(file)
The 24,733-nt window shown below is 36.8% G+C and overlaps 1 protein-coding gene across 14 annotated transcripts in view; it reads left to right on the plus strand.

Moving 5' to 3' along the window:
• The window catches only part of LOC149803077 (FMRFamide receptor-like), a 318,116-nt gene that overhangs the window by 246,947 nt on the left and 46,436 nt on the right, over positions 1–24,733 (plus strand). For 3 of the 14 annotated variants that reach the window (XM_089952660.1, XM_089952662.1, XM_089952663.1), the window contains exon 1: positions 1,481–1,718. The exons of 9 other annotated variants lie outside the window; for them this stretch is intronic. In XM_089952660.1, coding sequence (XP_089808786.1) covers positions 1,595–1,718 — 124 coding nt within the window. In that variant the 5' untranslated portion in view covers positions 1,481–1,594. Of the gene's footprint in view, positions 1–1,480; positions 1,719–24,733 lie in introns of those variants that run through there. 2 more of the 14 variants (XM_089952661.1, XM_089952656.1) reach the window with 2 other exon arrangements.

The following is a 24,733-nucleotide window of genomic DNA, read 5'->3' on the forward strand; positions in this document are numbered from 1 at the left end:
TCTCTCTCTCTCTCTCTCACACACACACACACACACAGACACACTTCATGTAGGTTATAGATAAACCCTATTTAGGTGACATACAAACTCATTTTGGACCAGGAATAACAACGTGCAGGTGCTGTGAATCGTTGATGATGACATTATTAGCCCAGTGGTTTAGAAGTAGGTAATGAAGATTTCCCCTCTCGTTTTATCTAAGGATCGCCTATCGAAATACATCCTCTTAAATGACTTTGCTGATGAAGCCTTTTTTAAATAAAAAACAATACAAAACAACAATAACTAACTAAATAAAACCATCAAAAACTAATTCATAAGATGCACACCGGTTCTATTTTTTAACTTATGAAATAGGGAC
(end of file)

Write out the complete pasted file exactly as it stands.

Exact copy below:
The 24,733-nt window shown below is 36.8% G+C and overlaps 1 protein-coding gene across 14 annotated transcripts in view; it reads left to right on the plus strand.

Moving 5' to 3' along the window:
• The window catches only part of LOC149803077 (FMRFamide receptor-like), a 318,116-nt gene that overhangs the window by 246,947 nt on the left and 46,436 nt on the right, over positions 1–24,733 (plus strand). For 3 of the 14 annotated variants that reach the window (XM_089952660.1, XM_089952662.1, XM_089952663.1), the window contains exon 1: positions 1,481–1,718. The exons of 9 other annotated variants lie outside the window; for them this stretch is intronic. In XM_089952660.1, coding sequence (XP_089808786.1) covers positions 1,595–1,718 — 124 coding nt within the window. In that variant the 5' untranslated portion in view covers positions 1,481–1,594. Of the gene's footprint in view, positions 1–1,480; positions 1,719–24,733 lie in introns of those variants that run through there. 2 more of the 14 variants (XM_089952661.1, XM_089952656.1) reach the window with 2 other exon arrangements.

The following is a 24,733-nucleotide window of genomic DNA, read 5'->3' on the forward strand; positions in this document are numbered from 1 at the left end:
TCTCTCTCTCTCTCTCTCACACACACACACACACACAGACACACTTCATGTAGGTTATAGATAAACCCTATTTAGGTGACATACAAACTCATTTTGGACCAGGAATAACAACGTGCAGGTGCTGTGAATCGTTGATGATGACATTATTAGCCCAGTGGTTTAGAAGTAGGTAATGAAGATTTCCCCTCTCGTTTTATCTAAGGATCGCCTATCGAAATACATCCTCTTAAATGACTTTGCTGATGAAGCCTTTTTTAAATAAAAAACAATACAAAACAACAATAACTAACTAAATAAAACCATCAAAAACTAATTCATAAGATGCACACCGGTTCTATTTTTTAACTTATGAAATAGGGAC